Wulai District

From Wikipedia, the free encyclopedia
Jump to navigation Jump to search
Wulai

烏來區
Wulai District
A bridge in Wulai (12239545553).jpg
Wulai District in New Taipei City
Wulai District in New Taipei City
CountryRepublic of China (Taiwan)
MunicipalityNew Taipei City
Boroughs
Government
 • TypeDistrict government
 • District chiefKao Fu-kuang (Ind.)
Population
 (January 2016)
 • Total6,182

Wulai District (Atayal: Ulay; Chinese: 烏來區; pinyin: Wūlái Qū; Pe̍h-ōe-jī: U-lai-khu)[1] is a mountain indigenous district in southern New Taipei City in northern Taiwan. It sits near the border with Taipei and is famous for its hot springs.[2] It is the largest district in New Taipei, as well as the most mountainous, and is home to the indigenous Atayal people.

Name[edit]

The name of the town derives from the Atayal phrase kilux ulay meaning "hot and poisonous" when an Atayal hunter hunting by a stream saw mist coming from the stream.[3]

History[edit]

Formerly classified as "Aboriginal Area" under Taihoku Prefecture during Japanese rule. After the handover of Taiwan from Japan to the Republic of China in 1945, Wulai was organized as a rural township of Taipei County. On 25 December 2010, Taipei County was upgraded to a special municipality named New Taipei City and Wulai was upgraded into a district.

In August 2015, Wulai was devastated by Typhoon Soudelor, wiping out several hotels and destroying hot springs in the region. Course of the Nanshi River that passes through the district has changed and the riverbank was eroded heavily by surging water.[2] Heavy landslides were attributed to the overdevelopment of the mountain areas around the river which damaged the soil and watershed along the slope lands.[4]

Geography[edit]

  • Elevation: 250 meters (820 ft) (average)
  • Area: 321.13 square kilometers (123.99 sq mi)
  • Population: 6,165 People (December 2014)

Administrative divisions[edit]

Zhongzhi, Wulai, Xiaoyi, Xinxian and Fushan Village.

Tourist attractions[edit]

Wulai is a tourist town most renowned for its hot springs, sightseeing, and aboriginal culture. Other activities include hiking, camping, swimming, fishing, and birdwatching. During the spring, visitors come see the cherry trees bloom. According to locals, bathing in the odorless hot springs can cure skin diseases (such as ringworm, eczema, and herpes).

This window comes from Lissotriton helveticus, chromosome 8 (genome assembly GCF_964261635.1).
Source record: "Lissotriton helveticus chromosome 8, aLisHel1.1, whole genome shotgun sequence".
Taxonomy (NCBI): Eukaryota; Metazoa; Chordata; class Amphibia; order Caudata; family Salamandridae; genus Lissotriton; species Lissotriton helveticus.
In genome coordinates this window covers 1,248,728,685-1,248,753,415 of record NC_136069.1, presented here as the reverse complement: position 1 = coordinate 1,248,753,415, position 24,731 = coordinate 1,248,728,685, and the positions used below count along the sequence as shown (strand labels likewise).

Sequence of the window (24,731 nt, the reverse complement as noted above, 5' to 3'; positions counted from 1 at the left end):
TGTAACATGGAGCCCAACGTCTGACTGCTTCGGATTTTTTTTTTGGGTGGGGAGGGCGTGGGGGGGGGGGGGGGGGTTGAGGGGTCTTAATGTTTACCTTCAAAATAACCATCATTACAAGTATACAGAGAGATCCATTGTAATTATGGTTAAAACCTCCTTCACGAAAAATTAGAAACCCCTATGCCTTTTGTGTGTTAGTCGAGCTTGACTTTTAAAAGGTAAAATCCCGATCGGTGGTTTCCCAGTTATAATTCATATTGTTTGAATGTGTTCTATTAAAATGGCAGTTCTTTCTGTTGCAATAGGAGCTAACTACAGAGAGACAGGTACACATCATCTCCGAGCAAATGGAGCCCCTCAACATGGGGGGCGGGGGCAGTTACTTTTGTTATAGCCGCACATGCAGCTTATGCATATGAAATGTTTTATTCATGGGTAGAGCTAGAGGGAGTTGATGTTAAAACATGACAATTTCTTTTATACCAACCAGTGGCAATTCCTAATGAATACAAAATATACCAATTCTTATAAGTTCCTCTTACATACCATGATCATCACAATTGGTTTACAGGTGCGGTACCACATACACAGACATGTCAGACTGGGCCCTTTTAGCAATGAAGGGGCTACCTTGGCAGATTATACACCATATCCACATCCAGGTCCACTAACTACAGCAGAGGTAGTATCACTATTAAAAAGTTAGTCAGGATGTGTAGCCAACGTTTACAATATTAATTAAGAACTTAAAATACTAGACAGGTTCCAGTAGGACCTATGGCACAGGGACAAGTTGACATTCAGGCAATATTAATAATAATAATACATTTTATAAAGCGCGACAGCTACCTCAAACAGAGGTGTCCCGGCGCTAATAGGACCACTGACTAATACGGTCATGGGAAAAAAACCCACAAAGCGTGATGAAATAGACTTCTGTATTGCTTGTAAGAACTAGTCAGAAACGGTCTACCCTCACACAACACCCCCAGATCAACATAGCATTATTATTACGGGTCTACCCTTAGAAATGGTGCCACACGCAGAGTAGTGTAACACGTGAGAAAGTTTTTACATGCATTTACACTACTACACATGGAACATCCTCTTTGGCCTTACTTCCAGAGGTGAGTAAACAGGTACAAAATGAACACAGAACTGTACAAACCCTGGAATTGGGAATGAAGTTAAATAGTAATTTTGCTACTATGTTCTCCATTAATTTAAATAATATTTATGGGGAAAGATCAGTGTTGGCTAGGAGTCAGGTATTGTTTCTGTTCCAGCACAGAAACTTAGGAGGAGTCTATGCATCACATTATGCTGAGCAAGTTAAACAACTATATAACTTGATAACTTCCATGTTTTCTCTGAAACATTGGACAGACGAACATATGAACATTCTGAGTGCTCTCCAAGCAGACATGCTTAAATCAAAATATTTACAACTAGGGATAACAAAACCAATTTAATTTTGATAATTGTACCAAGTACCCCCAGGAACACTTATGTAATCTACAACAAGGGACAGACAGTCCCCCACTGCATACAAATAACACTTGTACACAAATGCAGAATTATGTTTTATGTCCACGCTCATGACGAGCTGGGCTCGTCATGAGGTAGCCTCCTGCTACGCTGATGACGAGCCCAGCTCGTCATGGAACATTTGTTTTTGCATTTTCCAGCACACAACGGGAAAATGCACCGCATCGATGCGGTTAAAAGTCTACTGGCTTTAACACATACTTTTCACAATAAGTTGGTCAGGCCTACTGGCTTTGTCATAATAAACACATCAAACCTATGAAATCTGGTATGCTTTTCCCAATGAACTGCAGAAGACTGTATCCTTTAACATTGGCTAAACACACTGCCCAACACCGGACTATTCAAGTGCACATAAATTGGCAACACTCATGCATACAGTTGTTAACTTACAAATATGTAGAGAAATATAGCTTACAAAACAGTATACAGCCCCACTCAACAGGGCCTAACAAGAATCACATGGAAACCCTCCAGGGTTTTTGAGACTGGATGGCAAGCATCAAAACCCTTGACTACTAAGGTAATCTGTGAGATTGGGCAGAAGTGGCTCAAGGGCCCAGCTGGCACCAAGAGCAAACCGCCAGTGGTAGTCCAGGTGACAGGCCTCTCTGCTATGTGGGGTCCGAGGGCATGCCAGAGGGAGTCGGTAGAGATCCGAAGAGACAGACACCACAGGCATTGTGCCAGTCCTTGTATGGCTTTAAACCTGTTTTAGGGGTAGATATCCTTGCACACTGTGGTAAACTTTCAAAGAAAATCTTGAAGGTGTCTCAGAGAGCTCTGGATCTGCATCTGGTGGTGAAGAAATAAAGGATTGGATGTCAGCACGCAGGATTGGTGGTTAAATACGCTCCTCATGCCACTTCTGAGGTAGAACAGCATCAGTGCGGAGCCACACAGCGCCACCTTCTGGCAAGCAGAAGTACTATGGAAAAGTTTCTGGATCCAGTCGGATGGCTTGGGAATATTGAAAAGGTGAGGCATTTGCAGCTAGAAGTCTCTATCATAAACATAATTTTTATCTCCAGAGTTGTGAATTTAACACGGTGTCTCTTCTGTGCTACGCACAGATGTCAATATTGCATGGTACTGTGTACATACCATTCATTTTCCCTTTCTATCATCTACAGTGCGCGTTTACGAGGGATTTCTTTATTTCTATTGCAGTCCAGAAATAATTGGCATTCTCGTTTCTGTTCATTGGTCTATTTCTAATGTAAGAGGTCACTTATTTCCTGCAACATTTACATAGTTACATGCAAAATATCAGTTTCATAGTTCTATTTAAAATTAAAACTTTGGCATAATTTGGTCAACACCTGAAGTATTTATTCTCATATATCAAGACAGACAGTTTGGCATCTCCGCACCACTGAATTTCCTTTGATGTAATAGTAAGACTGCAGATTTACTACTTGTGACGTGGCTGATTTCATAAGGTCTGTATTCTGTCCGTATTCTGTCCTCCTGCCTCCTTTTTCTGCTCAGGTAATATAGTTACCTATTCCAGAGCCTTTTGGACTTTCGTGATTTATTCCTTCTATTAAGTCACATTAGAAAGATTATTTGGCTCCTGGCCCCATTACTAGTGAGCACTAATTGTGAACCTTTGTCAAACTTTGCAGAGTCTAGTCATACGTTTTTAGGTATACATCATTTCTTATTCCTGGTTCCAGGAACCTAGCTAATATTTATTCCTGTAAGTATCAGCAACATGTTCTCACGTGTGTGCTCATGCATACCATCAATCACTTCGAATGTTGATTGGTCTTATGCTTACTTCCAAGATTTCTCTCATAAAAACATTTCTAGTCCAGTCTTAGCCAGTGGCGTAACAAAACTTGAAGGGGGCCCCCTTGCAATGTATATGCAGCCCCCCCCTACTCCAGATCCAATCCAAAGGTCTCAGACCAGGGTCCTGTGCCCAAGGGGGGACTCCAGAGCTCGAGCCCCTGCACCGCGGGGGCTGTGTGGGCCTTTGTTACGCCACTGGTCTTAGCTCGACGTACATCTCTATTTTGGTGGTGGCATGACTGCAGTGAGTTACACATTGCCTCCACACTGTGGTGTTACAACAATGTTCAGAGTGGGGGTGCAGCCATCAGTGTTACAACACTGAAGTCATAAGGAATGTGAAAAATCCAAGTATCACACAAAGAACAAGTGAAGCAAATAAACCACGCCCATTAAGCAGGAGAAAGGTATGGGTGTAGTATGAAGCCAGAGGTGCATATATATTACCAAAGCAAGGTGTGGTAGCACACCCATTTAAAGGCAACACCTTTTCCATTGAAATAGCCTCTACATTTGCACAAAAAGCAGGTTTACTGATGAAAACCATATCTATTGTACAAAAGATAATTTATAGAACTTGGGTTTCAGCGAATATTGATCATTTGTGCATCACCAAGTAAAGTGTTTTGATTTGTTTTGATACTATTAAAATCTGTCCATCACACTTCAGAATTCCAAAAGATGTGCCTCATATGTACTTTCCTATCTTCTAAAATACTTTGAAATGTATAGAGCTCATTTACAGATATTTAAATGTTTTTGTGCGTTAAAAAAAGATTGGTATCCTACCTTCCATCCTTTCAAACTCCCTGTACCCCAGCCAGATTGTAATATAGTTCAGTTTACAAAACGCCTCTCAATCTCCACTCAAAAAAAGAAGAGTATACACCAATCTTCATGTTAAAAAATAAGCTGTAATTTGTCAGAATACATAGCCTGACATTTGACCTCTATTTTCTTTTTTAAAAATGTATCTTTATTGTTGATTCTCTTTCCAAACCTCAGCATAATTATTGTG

Transportation[edit]

Road[edit]

Wulai District is accessible by Xindian Bus from Xindian Station of Taipei Metro to Wulai Bus Terminus.[5]

The 9A branch line of the Provincial Highway 9 passes through the district.[6]

Rail[edit]

The district also has the Wulai Scenic Train, a converted mine train built during the Japanese era that takes visitors from downtown Wulai to the attractions at the base of Wulai Waterfall.

Notable people[edit]

Galleries[edit]

See also[edit]

References[edit]

  1. ^ "Entry #35055 (烏來)". 臺灣閩南語常用詞辭典 [Dictionary of Frequently-Used Taiwan Minnan] (in Chinese and Hokkien). Ministry of Education, R.O.C. 2011.CS1 maint: Unrecognized language (link)
  2. ^ a b Shan, Shelley (11 Aug 2015). "Rescuers search for missing in Wulai". Taipei Times. p. 1.
  3. ^ http://www.chinapost.com.tw/art/lifestyle/2015/02/21/429383/Visit-Wulai.htm
  4. ^ http://www.chinapost.com.tw/taiwan/local/taipei/2015/08/11/442975/Wulai-cut.htm
  5. ^ "Wulai travel guide of hot destinations(旅遊王TravelKing)–Taiwan travel hotels,New Taipei City tourism,Wulai". Travelking.com.tw. Retrieved 2014-05-23.
  6. ^ "Premier orders swift repairs of roads and communication in Wulai(Executive Yuan, R.O.C. (Taiwan)-Press Releases)". ey.gov.tw.

External links[edit]

Coordinates: 24°52′N 121°33′E / 24.867°N 121.550°E / 24.867; 121.550